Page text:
the cover of Freakonomics

Nonfiction: Ordinary Objects But Symbolic!

A single object on a nonfiction book cover can be memorable. Consider the match on the cover of The Tipping Point or Freakonomics‘s fruit with the flesh of an orange and the peel of a Granny Smith apple. The images fit these popular economics and social sciences books, which try to change how readers think of everyday things. Back in 2011, Cory Bortnicker created a (now defunct) Malcolm Gladwell Book Generator.

On a Quiet Street cover

Thriller/Mystery: A House But Scary

This is not to be confused with haunted or Gothic houses in the horror genre. Yes, I could have picked many other trends, such as government buildings and symbols for legal and political thrillers. But for domestic and psychological thrillers, an eerily lit house or a person looking through a window evokes the threatening feeling that something is off. On a Quiet Street is pictured, but Amazon’s suggested titles contain many similar covers.

the cover of Eleanor Oliphant Is Completely Fine

Literary Fiction: “Headless” Protagonists?

Yes, I know I mentioned lit fic in my introduction, but it’s such a broad term. Many books I read fall under this umbrella term, and the covers have intriguing micro-trends. Covers with heads obscured or cut out of the frame include Eleanor Oliphant is Completely Fine and Everyone in This Room Will Someday Be Dead. Interestingly, as Lacey deShazo wrote on Book Riot in 2018, covers with headless characters or obscured faces are not necessarily objectifying. They can represent mystery, a character’s insecurities and traumas, or the theme of identity.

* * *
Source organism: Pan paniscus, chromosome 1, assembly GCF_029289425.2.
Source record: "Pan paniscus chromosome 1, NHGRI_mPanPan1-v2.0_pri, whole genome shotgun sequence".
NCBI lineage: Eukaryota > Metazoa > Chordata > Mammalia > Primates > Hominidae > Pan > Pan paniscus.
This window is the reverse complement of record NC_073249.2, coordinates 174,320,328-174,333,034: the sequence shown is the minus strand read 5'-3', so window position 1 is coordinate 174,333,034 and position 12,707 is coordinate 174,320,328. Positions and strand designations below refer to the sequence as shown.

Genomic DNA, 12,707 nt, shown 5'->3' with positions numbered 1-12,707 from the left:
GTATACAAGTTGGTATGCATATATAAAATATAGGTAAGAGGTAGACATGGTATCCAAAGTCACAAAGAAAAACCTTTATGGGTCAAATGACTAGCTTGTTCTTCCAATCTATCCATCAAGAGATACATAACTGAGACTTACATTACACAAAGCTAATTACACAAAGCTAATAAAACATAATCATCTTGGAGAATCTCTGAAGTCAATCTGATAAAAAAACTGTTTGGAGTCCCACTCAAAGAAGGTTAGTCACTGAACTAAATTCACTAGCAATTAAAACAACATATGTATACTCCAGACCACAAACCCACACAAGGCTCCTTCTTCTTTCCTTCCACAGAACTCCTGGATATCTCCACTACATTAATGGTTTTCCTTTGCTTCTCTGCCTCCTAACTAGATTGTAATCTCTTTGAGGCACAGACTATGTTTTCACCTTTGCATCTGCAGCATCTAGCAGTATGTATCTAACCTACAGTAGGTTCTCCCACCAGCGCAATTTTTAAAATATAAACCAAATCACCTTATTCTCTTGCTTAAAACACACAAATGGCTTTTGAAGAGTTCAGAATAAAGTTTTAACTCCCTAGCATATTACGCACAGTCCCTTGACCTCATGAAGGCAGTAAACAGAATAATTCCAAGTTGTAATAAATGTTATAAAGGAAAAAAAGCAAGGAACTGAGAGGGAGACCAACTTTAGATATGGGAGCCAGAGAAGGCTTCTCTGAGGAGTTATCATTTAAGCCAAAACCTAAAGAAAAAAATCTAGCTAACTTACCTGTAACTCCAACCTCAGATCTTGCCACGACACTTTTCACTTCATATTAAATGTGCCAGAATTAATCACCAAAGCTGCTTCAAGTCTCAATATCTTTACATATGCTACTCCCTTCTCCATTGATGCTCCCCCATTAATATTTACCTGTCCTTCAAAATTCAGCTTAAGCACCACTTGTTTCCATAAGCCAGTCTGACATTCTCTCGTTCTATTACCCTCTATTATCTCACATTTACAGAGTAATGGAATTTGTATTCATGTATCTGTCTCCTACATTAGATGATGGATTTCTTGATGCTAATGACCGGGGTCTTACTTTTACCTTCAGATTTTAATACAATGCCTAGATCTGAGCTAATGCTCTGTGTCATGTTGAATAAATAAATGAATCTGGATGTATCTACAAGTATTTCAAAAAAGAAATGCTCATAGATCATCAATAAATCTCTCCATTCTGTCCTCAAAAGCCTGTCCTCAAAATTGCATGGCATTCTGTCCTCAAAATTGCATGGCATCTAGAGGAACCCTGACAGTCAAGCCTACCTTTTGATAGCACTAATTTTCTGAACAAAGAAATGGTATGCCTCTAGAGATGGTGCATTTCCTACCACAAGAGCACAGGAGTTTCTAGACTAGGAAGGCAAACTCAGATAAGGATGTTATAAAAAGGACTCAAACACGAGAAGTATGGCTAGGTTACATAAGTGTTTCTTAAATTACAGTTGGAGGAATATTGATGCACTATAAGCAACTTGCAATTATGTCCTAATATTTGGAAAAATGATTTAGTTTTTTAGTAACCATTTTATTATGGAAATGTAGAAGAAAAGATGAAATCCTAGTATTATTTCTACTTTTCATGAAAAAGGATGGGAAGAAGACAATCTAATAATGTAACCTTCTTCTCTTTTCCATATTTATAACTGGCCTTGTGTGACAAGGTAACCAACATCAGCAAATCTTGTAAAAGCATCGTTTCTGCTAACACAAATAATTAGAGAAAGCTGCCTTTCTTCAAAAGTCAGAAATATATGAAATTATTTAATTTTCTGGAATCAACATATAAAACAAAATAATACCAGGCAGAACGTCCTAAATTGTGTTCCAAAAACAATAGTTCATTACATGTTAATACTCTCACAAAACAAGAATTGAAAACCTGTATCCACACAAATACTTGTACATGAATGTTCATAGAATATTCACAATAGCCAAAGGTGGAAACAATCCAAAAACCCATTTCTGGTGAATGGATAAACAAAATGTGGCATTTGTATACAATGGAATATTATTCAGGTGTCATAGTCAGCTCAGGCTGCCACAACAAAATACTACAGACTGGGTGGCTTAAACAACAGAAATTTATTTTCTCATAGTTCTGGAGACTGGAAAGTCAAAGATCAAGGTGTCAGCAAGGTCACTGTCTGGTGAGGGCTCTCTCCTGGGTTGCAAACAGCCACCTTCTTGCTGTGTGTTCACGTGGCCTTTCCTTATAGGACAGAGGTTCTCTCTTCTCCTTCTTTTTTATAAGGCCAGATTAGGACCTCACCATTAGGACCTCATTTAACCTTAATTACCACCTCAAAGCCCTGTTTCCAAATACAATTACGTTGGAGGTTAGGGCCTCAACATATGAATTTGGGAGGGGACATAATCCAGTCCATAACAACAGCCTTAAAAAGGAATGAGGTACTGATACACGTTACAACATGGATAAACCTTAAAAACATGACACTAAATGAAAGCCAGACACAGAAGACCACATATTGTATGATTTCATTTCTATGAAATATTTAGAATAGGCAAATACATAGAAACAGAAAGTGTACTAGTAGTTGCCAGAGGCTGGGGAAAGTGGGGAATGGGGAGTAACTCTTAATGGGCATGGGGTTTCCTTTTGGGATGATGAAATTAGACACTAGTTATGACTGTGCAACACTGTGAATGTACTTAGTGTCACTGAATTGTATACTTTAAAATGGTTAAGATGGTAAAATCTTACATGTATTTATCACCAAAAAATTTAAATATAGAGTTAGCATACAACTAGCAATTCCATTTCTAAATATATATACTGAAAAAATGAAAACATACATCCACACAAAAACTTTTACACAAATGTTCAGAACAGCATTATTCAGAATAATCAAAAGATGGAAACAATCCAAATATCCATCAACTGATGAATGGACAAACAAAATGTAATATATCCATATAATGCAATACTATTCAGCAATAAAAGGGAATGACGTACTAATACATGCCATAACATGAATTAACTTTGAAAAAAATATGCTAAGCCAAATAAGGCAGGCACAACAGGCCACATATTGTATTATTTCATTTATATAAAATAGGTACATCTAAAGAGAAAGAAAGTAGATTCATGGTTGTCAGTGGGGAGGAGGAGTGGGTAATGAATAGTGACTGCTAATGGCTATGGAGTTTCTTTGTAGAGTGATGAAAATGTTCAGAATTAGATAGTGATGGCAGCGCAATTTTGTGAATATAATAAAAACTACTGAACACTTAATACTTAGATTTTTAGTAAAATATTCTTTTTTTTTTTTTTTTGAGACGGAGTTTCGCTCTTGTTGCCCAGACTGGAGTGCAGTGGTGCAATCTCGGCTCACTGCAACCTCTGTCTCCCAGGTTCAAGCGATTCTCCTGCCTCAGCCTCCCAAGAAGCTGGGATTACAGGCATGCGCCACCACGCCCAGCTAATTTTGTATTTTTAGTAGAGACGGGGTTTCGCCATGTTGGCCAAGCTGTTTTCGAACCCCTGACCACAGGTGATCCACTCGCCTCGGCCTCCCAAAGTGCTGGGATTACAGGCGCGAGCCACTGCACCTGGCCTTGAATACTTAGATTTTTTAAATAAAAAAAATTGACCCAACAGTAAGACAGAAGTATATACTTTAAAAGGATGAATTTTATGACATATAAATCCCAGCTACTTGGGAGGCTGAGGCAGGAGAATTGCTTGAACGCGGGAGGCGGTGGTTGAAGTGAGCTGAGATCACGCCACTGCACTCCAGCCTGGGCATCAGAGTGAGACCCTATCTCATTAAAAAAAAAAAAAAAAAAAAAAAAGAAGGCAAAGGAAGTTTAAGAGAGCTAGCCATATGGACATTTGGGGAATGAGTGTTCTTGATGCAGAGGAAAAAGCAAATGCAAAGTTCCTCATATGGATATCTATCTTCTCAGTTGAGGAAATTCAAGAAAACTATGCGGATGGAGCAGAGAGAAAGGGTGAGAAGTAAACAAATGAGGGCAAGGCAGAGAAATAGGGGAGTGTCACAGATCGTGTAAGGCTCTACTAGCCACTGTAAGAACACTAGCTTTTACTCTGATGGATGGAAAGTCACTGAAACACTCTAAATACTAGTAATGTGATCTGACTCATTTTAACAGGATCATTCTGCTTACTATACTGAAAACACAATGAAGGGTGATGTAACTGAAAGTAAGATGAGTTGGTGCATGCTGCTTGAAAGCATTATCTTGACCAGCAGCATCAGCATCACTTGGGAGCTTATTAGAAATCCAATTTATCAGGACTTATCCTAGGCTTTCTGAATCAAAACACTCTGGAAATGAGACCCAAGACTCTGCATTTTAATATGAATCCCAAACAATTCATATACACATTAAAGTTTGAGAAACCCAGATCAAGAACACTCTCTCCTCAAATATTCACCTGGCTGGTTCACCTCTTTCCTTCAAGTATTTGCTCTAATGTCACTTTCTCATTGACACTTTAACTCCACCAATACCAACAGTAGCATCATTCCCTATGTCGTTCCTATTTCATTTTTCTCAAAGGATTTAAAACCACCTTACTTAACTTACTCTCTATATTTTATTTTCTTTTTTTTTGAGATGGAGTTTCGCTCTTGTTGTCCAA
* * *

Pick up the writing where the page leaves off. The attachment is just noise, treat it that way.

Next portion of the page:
The Secret History by Donna Tartt cover

Dark Academia: Greek or Roman Statues

Dark academia can be an aesthetic and a subgenre. According to many people, dark academia originated with Donna Tartt’s 1992 novel The Secret History. Mystery, slipstream, horror, fantasy, and more fiction genres can have dark academia elements. These novels often contain cults, revelries, and charismatic, murderous professors. Many are set in English and Classics departments at old, prestigious boarding schools, colleges, and universities. So, fittingly, books like The Secret History and The Maidens have classical marble statues on their covers.

She is a Haunting cover

Horror: Surreal Faces!

I love the covers of She Is a Haunting by Trang Thanh Tran, illustrated by Elena Masci and designed by Thy Bui and Wilder Girls by Rory Power, designed by Regina Flath and illustrated by Aykut Aydogdu. Both are beautiful close-ups of faces that are somehow both surreal and hyperreal. I love that the artists use ribbons, geometry, flowers, and realistic details (and NOT racism, ableism, fatmisia, or sexism) to create body horror.

Do You Always Notice Book Covers Too?

Check out a hilarious take on creepy book covers, and don’t miss these terrible covers of classic books.